Another article I read was about investigations into sweatshops in China and how they go about finding out truthful information and what they actually find out. “No one is willing to tell you the truth of what they are doing,” said one of the investigators staking out a factory. Chinese labour laws are strict, the work week is 40 hours, after which generous overtime must be paid, ranging from 150 percent to 200 percent of base salary, until a total of 66 hours, the effective legal weekly limit. Workers are entitled to at least one day off a week. No one younger than 16 is allowed to work in a factory. If the laws were well implimented their would be no problem, companies just get greedy and stop thinking about the wellbeing of the workers. Last year 68 percent of the factories that were investigated did not pay workers overtime, and nearly 70 percent of factories worked staff beyond the legal limit of 66 hours a week. The factory inspectors have a very difficult job because even though they want to protect the workers thats not always what the workers want, their must be a reason why they work the extra hours or why they even have that job in the first place. Rural families have trouble paying rising tuition fees so they send their children to factories as an alternative to school. A lot of underaged worked purchase forged identity cards to fool the factory management, workers want to provide more money for their families so agree to work all these extra hours so its not just a case of shutting down factories who are going against the law, the problem needs a proper solution.

I wanted to look through some of my clothes and find out exactly what I have that is Made In China, I was very surprised by the small amount from China and also how some pieces of clothing had ‘England’ written in huge writing all over the label then underneath say ‘Made In China’, definitely false advertising. I also thought that brands would have all their clothes made in the same place but was surprised to find out they weren’t. I also thought the price range of garments would have a deciding factor on where it was produced but was wrong about that too.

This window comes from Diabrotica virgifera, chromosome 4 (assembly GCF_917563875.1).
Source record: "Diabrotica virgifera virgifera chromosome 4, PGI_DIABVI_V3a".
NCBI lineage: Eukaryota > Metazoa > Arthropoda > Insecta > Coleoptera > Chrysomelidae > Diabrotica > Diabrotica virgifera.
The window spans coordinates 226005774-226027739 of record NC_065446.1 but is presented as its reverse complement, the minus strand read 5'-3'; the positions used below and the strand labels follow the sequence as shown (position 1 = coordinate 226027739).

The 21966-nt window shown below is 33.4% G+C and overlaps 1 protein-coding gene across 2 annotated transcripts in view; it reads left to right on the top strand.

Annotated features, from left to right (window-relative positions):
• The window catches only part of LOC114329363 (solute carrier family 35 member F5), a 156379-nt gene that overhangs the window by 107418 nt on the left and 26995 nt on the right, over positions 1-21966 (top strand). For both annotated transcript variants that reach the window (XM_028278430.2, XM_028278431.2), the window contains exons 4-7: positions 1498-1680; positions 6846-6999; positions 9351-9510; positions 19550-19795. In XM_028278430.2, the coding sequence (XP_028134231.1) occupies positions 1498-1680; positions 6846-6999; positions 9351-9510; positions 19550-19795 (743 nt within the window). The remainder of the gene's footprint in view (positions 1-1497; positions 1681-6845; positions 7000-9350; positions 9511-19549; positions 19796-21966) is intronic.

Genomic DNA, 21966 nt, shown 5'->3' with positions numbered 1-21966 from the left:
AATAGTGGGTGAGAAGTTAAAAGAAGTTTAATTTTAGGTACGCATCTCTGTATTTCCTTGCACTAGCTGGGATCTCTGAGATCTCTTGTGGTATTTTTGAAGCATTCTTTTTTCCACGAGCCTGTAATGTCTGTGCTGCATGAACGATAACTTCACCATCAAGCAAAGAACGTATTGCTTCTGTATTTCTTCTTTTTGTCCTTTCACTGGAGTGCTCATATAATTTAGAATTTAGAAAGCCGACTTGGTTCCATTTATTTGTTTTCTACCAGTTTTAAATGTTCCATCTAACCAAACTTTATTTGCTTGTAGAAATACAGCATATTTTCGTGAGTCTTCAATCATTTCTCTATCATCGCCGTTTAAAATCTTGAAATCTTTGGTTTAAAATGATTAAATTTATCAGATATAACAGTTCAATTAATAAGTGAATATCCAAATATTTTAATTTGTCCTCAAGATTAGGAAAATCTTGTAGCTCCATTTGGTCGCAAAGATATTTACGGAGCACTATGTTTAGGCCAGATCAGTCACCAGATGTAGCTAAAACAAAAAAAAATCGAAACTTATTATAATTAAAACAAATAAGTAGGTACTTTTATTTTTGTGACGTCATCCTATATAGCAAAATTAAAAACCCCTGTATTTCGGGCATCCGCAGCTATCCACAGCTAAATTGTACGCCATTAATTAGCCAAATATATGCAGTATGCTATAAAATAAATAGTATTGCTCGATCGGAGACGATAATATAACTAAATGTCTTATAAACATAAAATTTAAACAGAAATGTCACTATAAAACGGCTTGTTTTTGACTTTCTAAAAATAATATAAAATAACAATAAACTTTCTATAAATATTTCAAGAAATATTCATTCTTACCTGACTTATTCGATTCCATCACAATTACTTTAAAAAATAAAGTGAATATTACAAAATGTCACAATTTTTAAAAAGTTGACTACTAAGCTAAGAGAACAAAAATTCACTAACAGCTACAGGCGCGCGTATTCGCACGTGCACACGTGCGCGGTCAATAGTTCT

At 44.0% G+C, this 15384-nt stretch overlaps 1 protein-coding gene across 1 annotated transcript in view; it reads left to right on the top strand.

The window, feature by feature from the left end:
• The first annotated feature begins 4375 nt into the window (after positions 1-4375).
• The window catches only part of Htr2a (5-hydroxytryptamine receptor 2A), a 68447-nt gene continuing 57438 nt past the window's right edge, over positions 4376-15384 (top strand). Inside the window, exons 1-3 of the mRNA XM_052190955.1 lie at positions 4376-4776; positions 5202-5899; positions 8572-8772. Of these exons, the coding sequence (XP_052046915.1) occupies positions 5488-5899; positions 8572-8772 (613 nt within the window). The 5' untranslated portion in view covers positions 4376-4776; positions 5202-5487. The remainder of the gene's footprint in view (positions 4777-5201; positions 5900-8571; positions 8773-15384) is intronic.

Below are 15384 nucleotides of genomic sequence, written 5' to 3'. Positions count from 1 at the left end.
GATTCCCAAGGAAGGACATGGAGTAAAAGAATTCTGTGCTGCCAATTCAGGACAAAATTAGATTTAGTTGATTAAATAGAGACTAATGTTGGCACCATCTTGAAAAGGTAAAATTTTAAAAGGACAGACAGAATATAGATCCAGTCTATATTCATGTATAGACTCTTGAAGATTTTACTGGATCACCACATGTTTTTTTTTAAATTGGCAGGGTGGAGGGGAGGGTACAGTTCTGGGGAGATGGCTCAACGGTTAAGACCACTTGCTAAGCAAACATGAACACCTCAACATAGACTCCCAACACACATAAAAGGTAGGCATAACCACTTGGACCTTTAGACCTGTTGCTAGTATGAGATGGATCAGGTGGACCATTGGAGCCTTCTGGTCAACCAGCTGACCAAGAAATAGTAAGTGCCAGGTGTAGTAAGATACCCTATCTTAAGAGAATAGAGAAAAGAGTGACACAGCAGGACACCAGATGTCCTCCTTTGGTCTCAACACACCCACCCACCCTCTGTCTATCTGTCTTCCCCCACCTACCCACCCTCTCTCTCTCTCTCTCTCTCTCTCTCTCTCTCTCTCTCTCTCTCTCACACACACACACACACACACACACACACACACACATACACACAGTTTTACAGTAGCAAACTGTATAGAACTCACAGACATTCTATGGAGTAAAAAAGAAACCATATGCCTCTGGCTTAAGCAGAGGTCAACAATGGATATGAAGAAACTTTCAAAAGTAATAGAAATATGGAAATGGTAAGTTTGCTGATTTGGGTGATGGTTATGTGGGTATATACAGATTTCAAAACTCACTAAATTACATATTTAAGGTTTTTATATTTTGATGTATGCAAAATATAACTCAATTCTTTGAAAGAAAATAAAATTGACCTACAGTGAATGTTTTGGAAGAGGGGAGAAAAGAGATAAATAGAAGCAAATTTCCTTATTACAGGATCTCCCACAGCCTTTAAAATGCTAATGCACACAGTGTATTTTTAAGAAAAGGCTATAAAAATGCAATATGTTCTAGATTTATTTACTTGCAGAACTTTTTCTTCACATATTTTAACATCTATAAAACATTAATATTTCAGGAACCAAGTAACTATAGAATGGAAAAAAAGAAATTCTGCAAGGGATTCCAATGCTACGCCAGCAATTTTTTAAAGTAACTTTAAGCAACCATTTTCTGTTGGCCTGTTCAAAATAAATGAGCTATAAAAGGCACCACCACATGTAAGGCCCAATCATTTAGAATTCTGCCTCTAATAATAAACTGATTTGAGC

After asking one of my friends how aware he is of where clothes he buys are manufactured he replied “not very aware. I think companies will only point out where things are produced if they are trying to create a positive public image about how they treat workers. Otherwise companies will avoid telling consumers where their products come from in case the customer thinks that the people who make their clothing are not being treated fairly and then they will lose customers. For the most part I will know where things are produced if it is custom made as production that is specific will ofter occur in the west where employee rights are stronger and companies are therefore more whiling to disclose that information.” The same question was asked to someone else, they replied with “I have a rough idea, depends on how much they cost and what brand they are, my new custom shoes were made in Holland which surprised me cause they weren’t clogs.”

If I had more time I would prefer to buy locally produced products, but most of the time I don’t bother to look, I just go for convenience and price. Even if the product isn’t locally produced just to know it was made in a factory that has workers that are well paid and working in the correct environment. I think companies should be made to make it clearer exactly where their products are made, and let the consumer decided.